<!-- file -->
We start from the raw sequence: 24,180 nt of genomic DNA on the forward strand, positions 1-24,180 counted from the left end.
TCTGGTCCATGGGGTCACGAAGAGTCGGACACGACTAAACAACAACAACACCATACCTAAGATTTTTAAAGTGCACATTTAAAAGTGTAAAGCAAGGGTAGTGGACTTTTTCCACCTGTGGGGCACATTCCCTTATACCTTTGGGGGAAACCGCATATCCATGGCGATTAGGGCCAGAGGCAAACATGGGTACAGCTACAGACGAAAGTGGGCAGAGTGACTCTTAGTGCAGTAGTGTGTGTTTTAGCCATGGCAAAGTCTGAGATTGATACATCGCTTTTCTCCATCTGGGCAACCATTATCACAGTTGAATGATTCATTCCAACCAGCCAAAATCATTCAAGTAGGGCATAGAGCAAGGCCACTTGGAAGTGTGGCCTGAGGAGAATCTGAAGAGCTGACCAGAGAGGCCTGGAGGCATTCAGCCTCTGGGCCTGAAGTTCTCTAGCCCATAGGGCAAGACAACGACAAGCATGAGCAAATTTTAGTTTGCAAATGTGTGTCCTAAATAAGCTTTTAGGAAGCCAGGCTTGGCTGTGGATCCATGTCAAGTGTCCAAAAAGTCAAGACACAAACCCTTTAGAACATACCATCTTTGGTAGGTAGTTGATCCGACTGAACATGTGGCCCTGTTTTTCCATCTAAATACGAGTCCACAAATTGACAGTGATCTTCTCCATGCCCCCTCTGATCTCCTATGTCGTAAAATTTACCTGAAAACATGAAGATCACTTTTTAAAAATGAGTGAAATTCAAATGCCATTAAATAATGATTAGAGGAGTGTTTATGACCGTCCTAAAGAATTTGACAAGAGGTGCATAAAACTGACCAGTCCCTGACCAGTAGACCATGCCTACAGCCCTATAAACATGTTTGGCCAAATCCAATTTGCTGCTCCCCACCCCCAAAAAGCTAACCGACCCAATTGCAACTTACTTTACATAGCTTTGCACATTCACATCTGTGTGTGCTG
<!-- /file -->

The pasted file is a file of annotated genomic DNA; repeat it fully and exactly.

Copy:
We start from the raw sequence: 24,180 nt of genomic DNA on the forward strand, positions 1-24,180 counted from the left end.
TCTGGTCCATGGGGTCACGAAGAGTCGGACACGACTAAACAACAACAACACCATACCTAAGATTTTTAAAGTGCACATTTAAAAGTGTAAAGCAAGGGTAGTGGACTTTTTCCACCTGTGGGGCACATTCCCTTATACCTTTGGGGGAAACCGCATATCCATGGCGATTAGGGCCAGAGGCAAACATGGGTACAGCTACAGACGAAAGTGGGCAGAGTGACTCTTAGTGCAGTAGTGTGTGTTTTAGCCATGGCAAAGTCTGAGATTGATACATCGCTTTTCTCCATCTGGGCAACCATTATCACAGTTGAATGATTCATTCCAACCAGCCAAAATCATTCAAGTAGGGCATAGAGCAAGGCCACTTGGAAGTGTGGCCTGAGGAGAATCTGAAGAGCTGACCAGAGAGGCCTGGAGGCATTCAGCCTCTGGGCCTGAAGTTCTCTAGCCCATAGGGCAAGACAACGACAAGCATGAGCAAATTTTAGTTTGCAAATGTGTGTCCTAAATAAGCTTTTAGGAAGCCAGGCTTGGCTGTGGATCCATGTCAAGTGTCCAAAAAGTCAAGACACAAACCCTTTAGAACATACCATCTTTGGTAGGTAGTTGATCCGACTGAACATGTGGCCCTGTTTTTCCATCTAAATACGAGTCCACAAATTGACAGTGATCTTCTCCATGCCCCCTCTGATCTCCTATGTCGTAAAATTTACCTGAAAACATGAAGATCACTTTTTAAAAATGAGTGAAATTCAAATGCCATTAAATAATGATTAGAGGAGTGTTTATGACCGTCCTAAAGAATTTGACAAGAGGTGCATAAAACTGACCAGTCCCTGACCAGTAGACCATGCCTACAGCCCTATAAACATGTTTGGCCAAATCCAATTTGCTGCTCCCCACCCCCAAAAAGCTAACCGACCCAATTGCAACTTACTTTACATAGCTTTGCACATTCACATCTGTGTGTGCTG